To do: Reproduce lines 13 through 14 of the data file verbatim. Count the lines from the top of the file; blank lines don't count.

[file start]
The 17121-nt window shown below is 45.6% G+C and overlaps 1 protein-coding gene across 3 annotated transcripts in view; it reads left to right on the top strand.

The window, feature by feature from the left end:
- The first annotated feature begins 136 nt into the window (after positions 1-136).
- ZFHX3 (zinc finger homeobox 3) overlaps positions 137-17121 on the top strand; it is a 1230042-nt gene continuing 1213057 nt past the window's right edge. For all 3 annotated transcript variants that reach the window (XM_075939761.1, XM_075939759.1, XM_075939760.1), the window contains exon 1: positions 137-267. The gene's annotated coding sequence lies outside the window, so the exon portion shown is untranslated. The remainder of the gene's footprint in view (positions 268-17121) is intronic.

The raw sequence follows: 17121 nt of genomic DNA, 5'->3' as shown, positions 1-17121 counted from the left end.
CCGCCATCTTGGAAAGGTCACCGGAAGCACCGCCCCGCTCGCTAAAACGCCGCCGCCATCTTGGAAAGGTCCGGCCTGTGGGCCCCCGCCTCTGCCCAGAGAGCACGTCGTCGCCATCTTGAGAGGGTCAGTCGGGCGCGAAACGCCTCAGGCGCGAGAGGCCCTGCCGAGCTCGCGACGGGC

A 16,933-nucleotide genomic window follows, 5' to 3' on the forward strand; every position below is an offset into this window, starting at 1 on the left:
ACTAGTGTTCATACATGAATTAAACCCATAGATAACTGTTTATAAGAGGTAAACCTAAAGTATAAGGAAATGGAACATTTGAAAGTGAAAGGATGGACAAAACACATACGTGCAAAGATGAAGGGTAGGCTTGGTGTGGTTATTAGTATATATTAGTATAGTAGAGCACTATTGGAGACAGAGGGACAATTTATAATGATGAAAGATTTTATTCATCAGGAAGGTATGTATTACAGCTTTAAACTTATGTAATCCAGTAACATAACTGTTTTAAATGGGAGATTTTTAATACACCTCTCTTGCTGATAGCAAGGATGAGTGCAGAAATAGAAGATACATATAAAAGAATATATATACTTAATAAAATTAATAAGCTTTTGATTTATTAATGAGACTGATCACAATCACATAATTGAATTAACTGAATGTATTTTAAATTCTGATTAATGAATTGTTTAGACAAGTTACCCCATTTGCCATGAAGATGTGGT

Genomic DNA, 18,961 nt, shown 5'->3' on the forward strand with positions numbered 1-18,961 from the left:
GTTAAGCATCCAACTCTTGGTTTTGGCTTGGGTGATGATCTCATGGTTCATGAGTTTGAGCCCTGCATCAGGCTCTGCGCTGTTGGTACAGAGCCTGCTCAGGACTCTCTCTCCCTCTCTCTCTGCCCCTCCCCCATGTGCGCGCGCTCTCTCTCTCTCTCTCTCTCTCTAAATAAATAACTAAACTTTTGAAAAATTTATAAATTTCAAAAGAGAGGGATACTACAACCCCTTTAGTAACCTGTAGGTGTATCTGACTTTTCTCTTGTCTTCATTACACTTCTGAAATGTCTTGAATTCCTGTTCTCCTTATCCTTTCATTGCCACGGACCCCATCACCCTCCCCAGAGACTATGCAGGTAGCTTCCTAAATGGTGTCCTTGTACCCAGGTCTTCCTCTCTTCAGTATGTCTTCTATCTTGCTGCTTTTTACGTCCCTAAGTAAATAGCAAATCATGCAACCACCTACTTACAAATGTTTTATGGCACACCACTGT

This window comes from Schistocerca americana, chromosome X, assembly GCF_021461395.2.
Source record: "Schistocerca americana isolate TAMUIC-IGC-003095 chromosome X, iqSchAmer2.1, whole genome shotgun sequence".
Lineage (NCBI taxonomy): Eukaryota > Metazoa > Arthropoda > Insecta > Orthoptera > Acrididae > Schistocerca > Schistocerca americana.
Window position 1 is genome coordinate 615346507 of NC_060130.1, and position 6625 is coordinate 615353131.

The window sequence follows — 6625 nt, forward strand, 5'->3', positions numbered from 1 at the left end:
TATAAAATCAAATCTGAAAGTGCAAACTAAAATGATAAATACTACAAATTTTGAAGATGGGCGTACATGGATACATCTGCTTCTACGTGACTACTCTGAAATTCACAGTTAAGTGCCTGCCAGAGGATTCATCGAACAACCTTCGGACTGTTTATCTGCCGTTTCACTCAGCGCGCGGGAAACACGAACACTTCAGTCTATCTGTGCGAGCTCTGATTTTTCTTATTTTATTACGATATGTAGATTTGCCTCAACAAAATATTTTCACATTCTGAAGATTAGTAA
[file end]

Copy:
Lineage (NCBI taxonomy): Eukaryota > Metazoa > Arthropoda > Insecta > Orthoptera > Acrididae > Schistocerca > Schistocerca americana.
Window position 1 is genome coordinate 615346507 of NC_060130.1, and position 6625 is coordinate 615353131.